Waterfowlers love wind. Because birds typically land into it, wind helps to channel ducks and geese in a definitive direction so you can set your spread and hide accordingly. It also moves the decoys, which makes them look more realistic and therefore more likely to fool your quarry.
Thanks to enterprising and inquisitive waterfowl junkies who wanted to see how their spreads looked from a bird’s-eye view, we now know that perhaps the biggest reason wind increases a spread’s effectiveness is because it helps waterfowl see the decoys.
Think about how a mountain or tree line is so beautifully reflected in the glass-smooth surface of a lake or pond. Now imagine you’re a duck flying over a decoy spread sitting on absolutely still water. What’s that duck going to see? The sky, because the water’s surface is acting like a mirror. By contrast, when the wind ripples up the water, the surface can’t reflect the sky and the ducks can now see the decoys more clearly.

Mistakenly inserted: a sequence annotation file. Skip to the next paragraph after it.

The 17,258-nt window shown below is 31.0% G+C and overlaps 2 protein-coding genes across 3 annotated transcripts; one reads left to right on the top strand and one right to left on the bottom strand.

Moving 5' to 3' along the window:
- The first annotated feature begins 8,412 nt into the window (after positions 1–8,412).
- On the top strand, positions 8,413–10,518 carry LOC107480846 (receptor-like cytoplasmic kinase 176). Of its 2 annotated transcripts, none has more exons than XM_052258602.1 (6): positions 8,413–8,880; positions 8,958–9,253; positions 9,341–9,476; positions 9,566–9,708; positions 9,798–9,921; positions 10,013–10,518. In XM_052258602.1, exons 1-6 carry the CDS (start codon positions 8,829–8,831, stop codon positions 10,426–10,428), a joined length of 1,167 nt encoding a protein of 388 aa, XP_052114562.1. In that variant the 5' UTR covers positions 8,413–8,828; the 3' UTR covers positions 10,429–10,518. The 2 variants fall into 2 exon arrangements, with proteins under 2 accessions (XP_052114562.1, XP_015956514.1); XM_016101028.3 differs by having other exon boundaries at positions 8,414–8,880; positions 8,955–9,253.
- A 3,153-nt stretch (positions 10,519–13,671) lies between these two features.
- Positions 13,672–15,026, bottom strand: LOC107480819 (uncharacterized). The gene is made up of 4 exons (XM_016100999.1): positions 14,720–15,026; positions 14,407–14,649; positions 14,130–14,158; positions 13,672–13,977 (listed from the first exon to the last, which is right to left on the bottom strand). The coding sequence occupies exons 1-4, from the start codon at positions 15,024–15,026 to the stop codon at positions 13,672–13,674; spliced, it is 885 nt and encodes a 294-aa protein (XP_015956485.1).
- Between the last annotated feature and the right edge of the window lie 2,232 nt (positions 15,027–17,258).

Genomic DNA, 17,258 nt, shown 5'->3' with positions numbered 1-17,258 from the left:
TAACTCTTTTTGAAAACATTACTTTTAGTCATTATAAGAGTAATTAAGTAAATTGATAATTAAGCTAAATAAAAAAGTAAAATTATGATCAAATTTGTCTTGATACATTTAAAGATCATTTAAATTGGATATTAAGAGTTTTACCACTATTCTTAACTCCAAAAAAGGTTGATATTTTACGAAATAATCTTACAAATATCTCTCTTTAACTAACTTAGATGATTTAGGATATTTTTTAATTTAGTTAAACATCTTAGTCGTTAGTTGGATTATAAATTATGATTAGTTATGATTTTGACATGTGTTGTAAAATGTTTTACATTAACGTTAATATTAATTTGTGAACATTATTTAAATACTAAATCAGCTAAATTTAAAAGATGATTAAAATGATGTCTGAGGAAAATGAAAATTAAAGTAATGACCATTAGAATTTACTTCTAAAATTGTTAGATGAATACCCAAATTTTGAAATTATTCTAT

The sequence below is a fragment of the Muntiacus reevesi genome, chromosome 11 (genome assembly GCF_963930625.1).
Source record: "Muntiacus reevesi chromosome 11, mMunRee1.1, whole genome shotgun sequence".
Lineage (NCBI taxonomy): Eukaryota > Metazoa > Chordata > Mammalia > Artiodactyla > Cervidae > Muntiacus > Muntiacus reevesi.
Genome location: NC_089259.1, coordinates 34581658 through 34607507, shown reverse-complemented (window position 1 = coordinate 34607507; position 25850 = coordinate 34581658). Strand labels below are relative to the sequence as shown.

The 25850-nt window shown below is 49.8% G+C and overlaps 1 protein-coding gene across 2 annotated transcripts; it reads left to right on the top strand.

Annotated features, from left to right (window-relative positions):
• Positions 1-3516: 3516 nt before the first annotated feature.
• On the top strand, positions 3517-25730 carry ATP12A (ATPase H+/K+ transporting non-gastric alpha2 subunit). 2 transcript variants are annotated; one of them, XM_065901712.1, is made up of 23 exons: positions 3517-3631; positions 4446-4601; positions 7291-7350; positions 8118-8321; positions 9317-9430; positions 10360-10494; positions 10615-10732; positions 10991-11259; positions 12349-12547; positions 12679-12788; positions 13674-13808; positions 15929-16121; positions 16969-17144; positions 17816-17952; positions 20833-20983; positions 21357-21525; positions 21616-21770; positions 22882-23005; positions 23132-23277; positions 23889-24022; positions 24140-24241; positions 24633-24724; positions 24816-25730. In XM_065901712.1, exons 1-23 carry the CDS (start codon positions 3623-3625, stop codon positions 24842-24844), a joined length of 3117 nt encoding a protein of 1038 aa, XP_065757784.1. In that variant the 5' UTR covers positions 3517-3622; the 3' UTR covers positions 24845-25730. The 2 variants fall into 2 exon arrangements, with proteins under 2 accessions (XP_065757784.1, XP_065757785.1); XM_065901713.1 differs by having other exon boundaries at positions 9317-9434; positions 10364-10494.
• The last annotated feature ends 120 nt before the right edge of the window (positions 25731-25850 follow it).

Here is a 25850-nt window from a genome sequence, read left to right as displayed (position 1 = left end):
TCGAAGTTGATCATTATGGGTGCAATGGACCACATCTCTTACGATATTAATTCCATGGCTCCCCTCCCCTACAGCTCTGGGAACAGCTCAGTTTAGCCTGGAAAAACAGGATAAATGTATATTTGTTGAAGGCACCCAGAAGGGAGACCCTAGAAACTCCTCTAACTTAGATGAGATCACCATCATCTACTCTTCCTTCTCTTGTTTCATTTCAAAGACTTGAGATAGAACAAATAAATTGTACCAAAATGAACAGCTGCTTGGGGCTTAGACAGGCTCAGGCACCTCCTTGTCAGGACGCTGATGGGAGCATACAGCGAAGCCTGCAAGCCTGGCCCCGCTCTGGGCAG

If you’re hunting over water on a calm day, the best way to increase your decoys’ visibility is to churn up the water. That’s one of the main reasons timber hunters thrash the water with their feet; it’s why jerk cords can be so effective, especially when hunters really rip on the cord to send ripples coursing throughout the majority of the spread. The next time you think ducks are ignoring your decoys because they look lifeless sitting still on the water, it might just be the ducks can’t see them.